But as it turns out, this is a fairly popular dessert. Spending a great deal of time looking at recipes at work, I realized that carrot pie is baked quite often. You can see from the above recipe that it is basically like a pumpkin pie but carrots are substituted. My interest was peaked, so I stayed pretty on par with the theme. I upped the ante by using coconut milk and ground ginger and decreased the amount of egg.

Keeping in line with my Honesty 2012 policy, I do have a truth to unveil, dear reader. I made my own pie crust, but wasn't happy with the result, so I will not be sharing that component of the pie with you. Almost all the recipes I found for homemade pie crust used either a whole stick of butter or a cup of shortening and I just couldn't bring myself to use an entire stick of butter. So I used half a stick of butter and the result was sub-optimal. Let this be a lesson learned. If you are going to make a pie crust, just use the whole stick of butter...better to be very pleased with the result, than feel deflated when serving it to your friends at Sunday brunch.


I give the pie filling a B+. If served a slice at Thanksgiving, I would definitely assume it was pumpkin pie, with maybe a hint of coconut. The glaze is by far the best part. As T and M said at brunch today, it reminded them of sweetened condensed milk. It looks like, smells like, and tastes like sweetened condensed milk, but with a whole lot less sugar.

This month's recipe swap definitely kept in line with trying new recipes and new perspectives. I would have never concocted a pie consisting of pureed carrots, which turned out to be an inspiration to make use of regular ingredients in a new way. I also gained a new respect for the lighting in my apartment. By pulling every single one of my blinds up 100%, I was able to get an incredible amount of light in the front room today...even with the time change and all. So that was also a nice discovery. As always, thank you Christianna for this month's inspiration!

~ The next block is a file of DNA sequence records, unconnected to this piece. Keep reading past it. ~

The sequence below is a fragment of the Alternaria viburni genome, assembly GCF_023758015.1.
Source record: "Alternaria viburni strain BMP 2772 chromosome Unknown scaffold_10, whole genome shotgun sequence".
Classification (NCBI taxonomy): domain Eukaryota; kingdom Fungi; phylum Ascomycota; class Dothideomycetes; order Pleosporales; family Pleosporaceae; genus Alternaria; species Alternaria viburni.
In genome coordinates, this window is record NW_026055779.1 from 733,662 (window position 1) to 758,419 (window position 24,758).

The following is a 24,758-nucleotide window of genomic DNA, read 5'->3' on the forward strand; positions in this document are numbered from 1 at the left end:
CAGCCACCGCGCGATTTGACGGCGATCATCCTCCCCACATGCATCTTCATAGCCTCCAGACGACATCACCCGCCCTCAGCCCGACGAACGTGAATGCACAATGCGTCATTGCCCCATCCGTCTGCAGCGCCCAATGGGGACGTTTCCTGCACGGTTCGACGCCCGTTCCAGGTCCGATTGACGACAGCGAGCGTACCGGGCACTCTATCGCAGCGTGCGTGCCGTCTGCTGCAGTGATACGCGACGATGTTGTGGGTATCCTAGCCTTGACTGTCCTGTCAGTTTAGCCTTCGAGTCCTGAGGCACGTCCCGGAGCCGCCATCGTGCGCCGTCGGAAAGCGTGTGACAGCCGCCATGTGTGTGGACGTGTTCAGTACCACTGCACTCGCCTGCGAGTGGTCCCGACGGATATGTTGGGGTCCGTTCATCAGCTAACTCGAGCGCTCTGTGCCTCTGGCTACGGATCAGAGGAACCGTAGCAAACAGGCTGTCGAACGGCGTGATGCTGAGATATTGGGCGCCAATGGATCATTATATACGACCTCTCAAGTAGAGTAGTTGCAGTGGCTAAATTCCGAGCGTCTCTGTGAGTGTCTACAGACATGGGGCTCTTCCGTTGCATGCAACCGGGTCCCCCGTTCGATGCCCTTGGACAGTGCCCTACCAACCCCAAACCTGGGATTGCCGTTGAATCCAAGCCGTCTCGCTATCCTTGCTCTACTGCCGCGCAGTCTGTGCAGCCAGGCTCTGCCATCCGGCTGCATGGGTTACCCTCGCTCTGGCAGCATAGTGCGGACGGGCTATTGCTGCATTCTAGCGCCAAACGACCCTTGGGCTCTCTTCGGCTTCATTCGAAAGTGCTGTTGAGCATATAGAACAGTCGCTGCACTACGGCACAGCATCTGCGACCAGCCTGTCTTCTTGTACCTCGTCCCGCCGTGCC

Carrot Pie with Coconut Glaze
Makes one 9-inch pie

Pies such as carrot or pumpkin are easy vehicles for creativity. Any variety of milk, whether it is cow's milk, soy milk, almond milk, or coconut milk will work. You can add more eggs or more cinnamon. You sprinkle in some nutmeg or cloves for added spice. The options are endless...

2 cups baby carrots
1 cup light coconut milk
1 egg
3 tablespoons maple syrup
1 teaspoon vanilla extract
1 teaspoon ground cinnamon
1/2 teaspoon ground ginger
1 pinch salt
1 pie crust (homemade or store-bought)

1 cup light coconut milk
1 teaspoon vanilla extract
1 tablespoon sugar

Preheat oven to 350 degrees.

Bring carrots to a boil in a pot of water over medium heat; cook until carrots are tender enough to cut with a fork, 10 to 15 minutes. Drain and let cool for about 10 minutes. Transfer to a food processor.

Add 1 cup coconut milk, egg, maple syrup, 1 teaspoon vanilla, cinnamon, ginger, and salt to the carrots in the food processor. Blend until very smooth, scraping down the sides once or twice if necessary.

Press pie crust into a 9-inch pie pan; pour carrot filling into crust. Bake pie in the preheated oven until edges are lightly browned and middle of pie is set, about 50 minutes.

While pie is baking, place 1 cup coconut milk, 1 teaspoon vanilla extract, and sugar in a saucepan. Bring to a simmer and cook until reduced and syrup-like consistency, 10 to 15 minutes. Serve pie slices with a drizzle of coconut glaze.